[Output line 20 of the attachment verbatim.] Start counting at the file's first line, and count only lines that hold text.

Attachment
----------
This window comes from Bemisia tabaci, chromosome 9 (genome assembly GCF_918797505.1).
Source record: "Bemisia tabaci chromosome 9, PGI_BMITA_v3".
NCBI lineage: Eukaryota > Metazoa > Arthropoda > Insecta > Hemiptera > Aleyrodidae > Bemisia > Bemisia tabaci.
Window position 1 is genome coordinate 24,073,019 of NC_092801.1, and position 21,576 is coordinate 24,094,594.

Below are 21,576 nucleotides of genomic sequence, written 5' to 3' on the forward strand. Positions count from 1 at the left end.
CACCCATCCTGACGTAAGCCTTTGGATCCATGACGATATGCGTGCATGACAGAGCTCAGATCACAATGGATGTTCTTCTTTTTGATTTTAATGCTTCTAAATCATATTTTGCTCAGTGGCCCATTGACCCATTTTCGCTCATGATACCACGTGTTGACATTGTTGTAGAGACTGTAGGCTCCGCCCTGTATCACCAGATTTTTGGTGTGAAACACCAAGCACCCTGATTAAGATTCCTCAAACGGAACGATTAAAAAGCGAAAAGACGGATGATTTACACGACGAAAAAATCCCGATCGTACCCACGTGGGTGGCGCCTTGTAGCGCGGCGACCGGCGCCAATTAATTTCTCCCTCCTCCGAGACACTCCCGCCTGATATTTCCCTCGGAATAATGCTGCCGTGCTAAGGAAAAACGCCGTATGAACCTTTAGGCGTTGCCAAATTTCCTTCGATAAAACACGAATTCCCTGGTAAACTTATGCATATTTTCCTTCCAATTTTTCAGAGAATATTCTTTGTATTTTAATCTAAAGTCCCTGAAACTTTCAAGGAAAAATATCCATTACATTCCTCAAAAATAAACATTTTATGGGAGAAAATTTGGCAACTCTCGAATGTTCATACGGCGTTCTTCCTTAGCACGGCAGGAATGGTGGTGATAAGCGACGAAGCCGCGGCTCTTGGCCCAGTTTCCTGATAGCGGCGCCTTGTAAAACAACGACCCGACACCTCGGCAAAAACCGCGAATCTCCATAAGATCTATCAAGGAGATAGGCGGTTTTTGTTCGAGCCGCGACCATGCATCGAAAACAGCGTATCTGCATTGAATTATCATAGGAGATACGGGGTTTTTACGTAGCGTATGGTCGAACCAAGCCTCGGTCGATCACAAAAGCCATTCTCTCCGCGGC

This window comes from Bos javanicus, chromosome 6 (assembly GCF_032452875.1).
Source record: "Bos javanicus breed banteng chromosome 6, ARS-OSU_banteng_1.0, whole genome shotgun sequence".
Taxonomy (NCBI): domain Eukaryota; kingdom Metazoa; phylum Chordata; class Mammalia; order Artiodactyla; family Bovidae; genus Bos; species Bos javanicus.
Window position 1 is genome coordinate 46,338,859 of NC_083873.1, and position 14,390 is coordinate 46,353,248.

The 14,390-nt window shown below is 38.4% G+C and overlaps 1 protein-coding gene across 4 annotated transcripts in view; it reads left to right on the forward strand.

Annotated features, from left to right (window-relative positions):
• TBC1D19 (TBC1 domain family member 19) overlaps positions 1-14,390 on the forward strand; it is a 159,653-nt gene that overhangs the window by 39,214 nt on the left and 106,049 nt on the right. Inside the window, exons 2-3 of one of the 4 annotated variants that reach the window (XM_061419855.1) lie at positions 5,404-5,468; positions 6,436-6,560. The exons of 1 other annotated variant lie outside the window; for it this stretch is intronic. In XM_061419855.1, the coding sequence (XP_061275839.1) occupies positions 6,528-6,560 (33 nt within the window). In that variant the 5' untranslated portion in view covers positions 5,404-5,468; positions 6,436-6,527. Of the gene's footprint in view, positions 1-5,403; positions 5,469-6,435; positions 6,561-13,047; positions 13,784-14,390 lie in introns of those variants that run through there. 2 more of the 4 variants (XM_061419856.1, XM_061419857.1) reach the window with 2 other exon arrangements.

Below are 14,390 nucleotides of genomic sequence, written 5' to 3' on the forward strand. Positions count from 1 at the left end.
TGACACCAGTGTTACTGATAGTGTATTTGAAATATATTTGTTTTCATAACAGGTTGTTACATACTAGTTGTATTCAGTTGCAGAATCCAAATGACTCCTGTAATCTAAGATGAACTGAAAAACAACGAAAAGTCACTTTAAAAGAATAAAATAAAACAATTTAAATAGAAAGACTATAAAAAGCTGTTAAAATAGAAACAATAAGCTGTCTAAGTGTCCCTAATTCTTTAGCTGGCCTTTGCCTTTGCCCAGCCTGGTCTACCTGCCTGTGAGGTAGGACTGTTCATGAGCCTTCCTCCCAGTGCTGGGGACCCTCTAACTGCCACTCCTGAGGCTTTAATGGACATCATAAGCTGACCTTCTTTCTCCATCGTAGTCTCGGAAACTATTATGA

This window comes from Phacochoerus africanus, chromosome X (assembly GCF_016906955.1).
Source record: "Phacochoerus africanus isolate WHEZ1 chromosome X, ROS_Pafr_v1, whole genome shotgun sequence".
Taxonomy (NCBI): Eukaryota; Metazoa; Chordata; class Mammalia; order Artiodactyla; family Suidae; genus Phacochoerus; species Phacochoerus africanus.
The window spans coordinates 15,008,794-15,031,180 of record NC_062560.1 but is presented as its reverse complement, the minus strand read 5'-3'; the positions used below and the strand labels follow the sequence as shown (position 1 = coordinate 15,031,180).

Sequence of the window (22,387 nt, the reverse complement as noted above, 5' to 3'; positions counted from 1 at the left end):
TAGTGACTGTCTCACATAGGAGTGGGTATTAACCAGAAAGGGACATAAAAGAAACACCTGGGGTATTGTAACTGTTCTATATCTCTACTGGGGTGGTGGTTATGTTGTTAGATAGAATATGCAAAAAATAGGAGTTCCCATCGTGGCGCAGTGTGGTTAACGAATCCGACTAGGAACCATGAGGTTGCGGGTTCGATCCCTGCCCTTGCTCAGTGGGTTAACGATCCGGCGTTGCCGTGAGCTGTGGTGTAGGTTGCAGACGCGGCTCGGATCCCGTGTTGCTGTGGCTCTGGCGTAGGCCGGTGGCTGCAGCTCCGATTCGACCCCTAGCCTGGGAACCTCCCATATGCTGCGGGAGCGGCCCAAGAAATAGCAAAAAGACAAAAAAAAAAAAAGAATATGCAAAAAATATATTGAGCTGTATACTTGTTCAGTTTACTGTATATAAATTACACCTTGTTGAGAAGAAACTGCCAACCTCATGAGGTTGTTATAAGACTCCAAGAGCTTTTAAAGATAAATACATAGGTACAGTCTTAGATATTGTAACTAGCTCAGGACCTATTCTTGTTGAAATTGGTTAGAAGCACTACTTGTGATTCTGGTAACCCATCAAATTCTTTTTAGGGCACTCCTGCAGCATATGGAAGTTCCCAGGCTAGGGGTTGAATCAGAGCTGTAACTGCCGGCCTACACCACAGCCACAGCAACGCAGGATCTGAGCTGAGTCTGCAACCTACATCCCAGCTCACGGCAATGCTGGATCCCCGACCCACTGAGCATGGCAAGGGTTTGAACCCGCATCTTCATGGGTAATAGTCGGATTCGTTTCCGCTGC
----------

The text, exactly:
Sequence of the window (22,387 nt, the reverse complement as noted above, 5' to 3'; positions counted from 1 at the left end):